Kenwood never got the preamp gain right on 12 and 10 meters, and that should have been a user-adjustable setting. Normally on 10m on the 990S I would run the preamp in addition to 6 dB attenuation to get the band noise / AGC threshold right. The 7610 has an interesting feature if you hold the attenuator virtual button down for a few seconds. Suddenly you can set the attenuation in 3 dB steps from 0 to 45 dB using the multi-function knob. I don’t know why one would want 30+ dB of attenuation, but the 3 dB granularity makes setting the net gain of the receiver a snap. I prefer the step attenuator to using the un-calibrated RF gain control. On any band I want band noise below AGC threshold, and 3 dB steps of attenuation is a great feature.
One problem that no Japanese OEM has gotten right is handling impulse noise. Not Icom, Kenwood or Yaesu as to modern DSP radios. The analog 781 is perfect, as is the 756 Pro III. No radio from Icom since the Pro III handles impulse noise properly. An electric fence, for instance, totally captures the AGC. The IC-7000 was the absolute worst radio I have ever owned from that respect. Kenwood tried to fix it with two beta code attempts, but failed. Elecraft gets it right, as do some of the Ten-Tec DSP radios. Otherwise it is a parameter that is totally screwed up on most radios in production today. It is much worse on SSB than on CW since the rise time of an impulse is degraded with a CW bandwidth filter.
I notice that Flex and Elecraft reflectors are making a big deal about the blocking data of the 7610, which is really the ADC overload (OVF) point for out-of-passband signals. In reality the Flex 6300 is only 3 dB higher, and the 6700 8 dB higher. The 6300 is no longer in production, and the 6700 will for the most part be supplanted by the 6600. Neither the 6400 nor 6600 are shipping, so I have no test data on them yet. Excluding the Flex 6700, all direct-sampling radios I have tested have an ADC overload point 122 to 125 dB above receiver noise floor.
No question the K3S has a high blocking number, but it is more a theoretical than a practical benefit. Blocking of the 990S is only 5 dB less than the K3s, so legacy radios win on that point. In reality, when we are talking about 90 to 100 dB dynamic-range radios, usually a radio is in distress for some other reason way before it blocks. I have only seen my 7300 OVF once, and it was caused by a trucker / CBer 700 feet from my 10m tower when I was running preamp 2 on the 7300 during the 2016 ARRL 10m contest. Was the CBer running more than 5 watts!
On the other hand, I don’t live on the east coast or in Europe, so OVF without careful use of attenuation may be an issue. Remember that at night on 40m, band noise is about -100 dBm. That is 30 dB above receiver noise, so significant attenuation should be run at night on 40/80/160m to get band noise reduced to not moving the S meter.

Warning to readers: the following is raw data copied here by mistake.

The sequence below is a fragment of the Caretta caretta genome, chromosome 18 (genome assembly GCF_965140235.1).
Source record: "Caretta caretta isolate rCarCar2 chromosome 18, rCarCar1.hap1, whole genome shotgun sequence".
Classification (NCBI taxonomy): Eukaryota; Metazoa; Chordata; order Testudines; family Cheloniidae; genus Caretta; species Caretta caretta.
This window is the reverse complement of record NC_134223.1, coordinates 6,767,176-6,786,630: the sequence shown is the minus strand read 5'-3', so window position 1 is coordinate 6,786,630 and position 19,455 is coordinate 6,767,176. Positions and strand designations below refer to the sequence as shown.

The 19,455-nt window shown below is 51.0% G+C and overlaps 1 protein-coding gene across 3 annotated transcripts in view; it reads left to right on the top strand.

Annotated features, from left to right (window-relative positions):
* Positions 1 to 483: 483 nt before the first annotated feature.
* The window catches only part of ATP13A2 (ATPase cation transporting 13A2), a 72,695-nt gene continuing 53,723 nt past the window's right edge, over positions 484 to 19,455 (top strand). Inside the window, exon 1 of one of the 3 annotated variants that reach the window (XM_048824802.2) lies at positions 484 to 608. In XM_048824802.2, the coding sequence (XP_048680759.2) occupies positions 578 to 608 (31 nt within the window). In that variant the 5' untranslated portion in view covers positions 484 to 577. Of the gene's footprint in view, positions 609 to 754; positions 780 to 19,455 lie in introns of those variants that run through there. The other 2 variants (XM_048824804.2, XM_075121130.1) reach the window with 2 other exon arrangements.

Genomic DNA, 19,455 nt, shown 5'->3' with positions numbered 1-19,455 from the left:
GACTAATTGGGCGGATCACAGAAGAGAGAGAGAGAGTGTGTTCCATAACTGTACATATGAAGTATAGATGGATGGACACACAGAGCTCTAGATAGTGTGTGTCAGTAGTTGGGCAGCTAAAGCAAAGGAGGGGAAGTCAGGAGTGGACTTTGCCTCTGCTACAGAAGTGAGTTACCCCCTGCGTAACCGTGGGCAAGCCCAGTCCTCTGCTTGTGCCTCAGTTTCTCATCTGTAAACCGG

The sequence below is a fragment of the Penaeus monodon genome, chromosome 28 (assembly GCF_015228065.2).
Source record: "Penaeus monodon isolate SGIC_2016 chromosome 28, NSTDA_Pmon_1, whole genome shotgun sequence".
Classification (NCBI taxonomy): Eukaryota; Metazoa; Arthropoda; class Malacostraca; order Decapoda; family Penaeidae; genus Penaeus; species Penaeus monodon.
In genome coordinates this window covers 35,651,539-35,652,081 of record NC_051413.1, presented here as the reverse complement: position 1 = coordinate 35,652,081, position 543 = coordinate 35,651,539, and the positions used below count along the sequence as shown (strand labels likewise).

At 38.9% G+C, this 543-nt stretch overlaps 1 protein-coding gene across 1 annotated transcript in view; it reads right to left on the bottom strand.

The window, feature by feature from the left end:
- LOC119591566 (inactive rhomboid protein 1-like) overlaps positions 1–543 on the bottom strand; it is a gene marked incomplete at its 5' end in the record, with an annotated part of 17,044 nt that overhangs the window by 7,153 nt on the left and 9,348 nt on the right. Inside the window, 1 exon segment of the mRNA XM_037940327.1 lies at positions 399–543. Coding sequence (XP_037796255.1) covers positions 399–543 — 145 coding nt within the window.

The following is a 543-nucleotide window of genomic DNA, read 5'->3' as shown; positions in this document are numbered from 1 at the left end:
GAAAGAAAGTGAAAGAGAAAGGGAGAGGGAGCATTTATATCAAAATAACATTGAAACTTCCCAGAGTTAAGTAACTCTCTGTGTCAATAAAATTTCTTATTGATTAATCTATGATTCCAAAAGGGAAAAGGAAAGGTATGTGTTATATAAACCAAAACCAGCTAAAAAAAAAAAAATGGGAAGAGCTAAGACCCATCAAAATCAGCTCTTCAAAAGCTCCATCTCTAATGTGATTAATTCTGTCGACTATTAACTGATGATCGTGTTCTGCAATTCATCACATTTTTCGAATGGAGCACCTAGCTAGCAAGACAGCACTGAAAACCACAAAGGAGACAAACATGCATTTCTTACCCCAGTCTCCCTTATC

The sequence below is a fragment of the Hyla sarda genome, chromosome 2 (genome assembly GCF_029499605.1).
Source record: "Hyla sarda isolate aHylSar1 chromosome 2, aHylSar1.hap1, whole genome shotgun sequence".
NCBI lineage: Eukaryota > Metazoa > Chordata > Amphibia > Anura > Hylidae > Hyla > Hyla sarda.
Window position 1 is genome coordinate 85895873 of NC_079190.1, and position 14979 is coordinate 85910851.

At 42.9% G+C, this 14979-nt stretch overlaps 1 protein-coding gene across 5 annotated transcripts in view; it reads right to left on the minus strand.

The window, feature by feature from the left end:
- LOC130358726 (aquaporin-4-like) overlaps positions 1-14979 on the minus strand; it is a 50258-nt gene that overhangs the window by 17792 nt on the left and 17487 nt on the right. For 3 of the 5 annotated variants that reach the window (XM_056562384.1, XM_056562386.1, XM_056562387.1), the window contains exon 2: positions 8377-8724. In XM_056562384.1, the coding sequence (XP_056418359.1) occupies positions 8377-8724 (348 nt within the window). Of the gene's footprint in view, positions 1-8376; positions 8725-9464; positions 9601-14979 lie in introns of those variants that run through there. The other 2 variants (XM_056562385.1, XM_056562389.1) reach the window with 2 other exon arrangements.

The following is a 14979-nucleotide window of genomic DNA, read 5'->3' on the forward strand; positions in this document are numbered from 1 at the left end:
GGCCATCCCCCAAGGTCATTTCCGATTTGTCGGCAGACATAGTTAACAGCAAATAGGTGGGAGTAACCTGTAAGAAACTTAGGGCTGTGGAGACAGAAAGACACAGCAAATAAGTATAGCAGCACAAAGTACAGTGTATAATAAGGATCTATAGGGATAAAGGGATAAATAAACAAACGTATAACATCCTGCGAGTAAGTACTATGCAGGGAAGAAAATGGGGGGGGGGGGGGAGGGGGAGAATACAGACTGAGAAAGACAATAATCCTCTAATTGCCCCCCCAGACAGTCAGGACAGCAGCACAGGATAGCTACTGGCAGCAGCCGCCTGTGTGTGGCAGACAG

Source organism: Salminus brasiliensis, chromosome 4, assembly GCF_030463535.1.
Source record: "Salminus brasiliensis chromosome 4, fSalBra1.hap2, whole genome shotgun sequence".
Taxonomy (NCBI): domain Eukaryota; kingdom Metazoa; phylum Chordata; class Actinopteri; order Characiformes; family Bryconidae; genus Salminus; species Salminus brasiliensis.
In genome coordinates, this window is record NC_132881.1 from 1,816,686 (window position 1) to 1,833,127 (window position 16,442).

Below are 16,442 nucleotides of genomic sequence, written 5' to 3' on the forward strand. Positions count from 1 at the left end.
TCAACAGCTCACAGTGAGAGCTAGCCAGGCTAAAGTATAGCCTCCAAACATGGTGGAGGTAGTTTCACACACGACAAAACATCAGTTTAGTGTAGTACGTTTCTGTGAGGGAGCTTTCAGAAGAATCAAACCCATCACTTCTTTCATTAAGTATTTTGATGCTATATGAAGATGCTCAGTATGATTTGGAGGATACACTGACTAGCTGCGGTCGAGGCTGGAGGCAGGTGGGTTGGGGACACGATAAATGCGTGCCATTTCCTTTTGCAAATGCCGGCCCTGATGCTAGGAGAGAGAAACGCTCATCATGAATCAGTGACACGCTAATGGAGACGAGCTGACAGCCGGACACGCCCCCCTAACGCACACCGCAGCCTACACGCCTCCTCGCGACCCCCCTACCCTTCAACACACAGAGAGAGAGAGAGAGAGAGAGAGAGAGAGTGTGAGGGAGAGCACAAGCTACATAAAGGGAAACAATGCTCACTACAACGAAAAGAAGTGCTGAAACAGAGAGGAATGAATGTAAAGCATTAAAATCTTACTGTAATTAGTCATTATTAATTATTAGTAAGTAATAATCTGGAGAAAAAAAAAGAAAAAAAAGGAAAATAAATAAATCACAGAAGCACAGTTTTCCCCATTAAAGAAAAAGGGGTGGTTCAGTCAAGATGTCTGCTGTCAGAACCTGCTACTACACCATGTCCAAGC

While the 7610 has DigiSelect, (a single-pole tracking preselector), I don’t know how much difference it will make in practice. On 20m and up, the additional attenuation at 100 kHz spacing is modest at best. On 80 and 160m additional attenuation is 8 to 11 dB, but I don’t think powerful stations within the ham bands 100 kHz removed are an issue in these cases. 40 meters is the big unknown in Europe where megawatt broadcast stations are above 7.2 MHz. For the CW operator on the low end of 40m, DigiSel may be helpful. Whether the modest additional attenuation from DigiSel in the 40m phone band will be helpful has yet to be determined.
I did run DigiSel briefly during the W1BB 160m contest. Relays switch every 10 to 20 kHz, and cause an electrical pop in the receiver, plus make acoustic noise. There was no practical need to run DigiSel on 160, so I turned it off early on in the contest.
Direct-sampling radios are a different breed, and net receiver gain needs to be adjusted more carefully than with legacy radios. I don’t think many hams currently do that, but they should. Is an Icom OVF likely to flicker on the low bands with the preamp OFF and appropriate attenuation selected? I doubt it, but time will tell. If at night on 40 meters, for example, 12 dB of attenuation is selected, OVF won’t happen until out-of-passband signals are S9+75 dB. That is a very large signal that I don’t see in Colorado.
Field Day will also be a good test in a multi-transmitter environment. A K3S likely wins on Field Day. I doubt many TS-990S radios get hauled to Field Day due to size and weight.
The reason I run attenuation on the low bands with the 7300/7600 is not because it is overloading, but because there is no reason for band noise to be running the AGC. This is true of any radio, legacy or direct sampling.